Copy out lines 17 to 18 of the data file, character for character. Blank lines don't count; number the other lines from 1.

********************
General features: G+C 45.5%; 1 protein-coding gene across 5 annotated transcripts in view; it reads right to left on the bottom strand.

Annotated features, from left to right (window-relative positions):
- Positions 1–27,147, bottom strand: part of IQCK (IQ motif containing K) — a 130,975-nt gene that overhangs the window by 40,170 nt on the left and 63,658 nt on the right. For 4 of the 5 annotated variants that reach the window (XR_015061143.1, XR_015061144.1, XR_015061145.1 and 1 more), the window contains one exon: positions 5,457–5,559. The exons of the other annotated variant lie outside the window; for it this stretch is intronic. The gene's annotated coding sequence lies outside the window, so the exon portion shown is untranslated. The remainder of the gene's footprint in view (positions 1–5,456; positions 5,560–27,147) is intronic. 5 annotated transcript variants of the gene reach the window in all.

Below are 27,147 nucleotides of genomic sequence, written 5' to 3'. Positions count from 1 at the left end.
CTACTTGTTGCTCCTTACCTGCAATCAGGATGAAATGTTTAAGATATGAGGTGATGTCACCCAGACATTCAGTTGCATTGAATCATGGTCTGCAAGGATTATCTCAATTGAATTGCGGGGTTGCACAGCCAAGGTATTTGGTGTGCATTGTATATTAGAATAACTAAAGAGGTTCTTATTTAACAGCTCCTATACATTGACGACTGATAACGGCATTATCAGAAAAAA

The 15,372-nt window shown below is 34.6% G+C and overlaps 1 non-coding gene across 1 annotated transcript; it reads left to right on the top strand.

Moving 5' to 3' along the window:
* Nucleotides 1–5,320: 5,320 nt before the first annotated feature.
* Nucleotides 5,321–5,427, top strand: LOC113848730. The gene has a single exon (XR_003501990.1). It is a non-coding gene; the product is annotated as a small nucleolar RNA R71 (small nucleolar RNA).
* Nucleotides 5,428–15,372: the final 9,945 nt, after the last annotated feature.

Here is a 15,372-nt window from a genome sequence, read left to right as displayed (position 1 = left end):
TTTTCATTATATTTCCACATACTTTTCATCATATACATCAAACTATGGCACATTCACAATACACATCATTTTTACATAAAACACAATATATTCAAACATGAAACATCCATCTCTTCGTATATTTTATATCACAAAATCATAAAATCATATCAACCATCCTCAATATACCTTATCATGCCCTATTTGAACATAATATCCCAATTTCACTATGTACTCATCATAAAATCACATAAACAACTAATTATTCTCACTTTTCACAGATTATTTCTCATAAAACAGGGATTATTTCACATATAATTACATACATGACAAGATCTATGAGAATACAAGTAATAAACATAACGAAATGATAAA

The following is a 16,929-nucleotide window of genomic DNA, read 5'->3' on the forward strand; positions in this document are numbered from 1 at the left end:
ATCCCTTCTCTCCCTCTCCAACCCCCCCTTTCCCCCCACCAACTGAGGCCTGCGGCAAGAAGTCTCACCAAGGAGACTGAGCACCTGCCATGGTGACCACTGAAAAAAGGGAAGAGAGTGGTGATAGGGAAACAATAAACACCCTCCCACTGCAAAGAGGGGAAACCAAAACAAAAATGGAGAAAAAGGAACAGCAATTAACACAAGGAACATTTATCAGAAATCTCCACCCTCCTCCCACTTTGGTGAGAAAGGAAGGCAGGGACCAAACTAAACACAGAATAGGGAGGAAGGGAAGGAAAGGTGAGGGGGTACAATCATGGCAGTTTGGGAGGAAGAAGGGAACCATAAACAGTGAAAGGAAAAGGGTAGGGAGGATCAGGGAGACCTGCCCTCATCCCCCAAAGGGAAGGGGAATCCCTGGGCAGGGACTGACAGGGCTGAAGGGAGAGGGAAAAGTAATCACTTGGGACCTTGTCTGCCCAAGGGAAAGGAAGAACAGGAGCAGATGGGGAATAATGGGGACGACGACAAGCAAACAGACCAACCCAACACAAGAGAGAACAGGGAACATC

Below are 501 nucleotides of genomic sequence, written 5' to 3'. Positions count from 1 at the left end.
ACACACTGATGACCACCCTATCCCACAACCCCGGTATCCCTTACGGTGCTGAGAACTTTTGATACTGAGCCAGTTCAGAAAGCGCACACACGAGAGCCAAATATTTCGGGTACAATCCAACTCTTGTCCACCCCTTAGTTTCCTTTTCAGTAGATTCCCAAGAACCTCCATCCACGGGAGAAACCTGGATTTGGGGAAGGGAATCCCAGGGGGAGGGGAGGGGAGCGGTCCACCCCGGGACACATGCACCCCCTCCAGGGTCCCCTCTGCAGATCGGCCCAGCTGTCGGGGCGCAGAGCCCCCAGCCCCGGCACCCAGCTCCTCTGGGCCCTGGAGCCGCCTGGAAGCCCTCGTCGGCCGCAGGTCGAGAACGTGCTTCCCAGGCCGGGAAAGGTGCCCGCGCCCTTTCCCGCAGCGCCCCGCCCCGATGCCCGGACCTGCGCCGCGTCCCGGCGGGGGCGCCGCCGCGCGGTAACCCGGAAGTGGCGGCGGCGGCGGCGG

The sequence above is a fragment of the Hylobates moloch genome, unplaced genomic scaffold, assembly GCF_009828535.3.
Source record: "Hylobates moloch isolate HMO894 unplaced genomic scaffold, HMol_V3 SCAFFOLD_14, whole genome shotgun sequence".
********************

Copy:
The sequence above is a fragment of the Hylobates moloch genome, unplaced genomic scaffold, assembly GCF_009828535.3.
Source record: "Hylobates moloch isolate HMO894 unplaced genomic scaffold, HMol_V3 SCAFFOLD_14, whole genome shotgun sequence".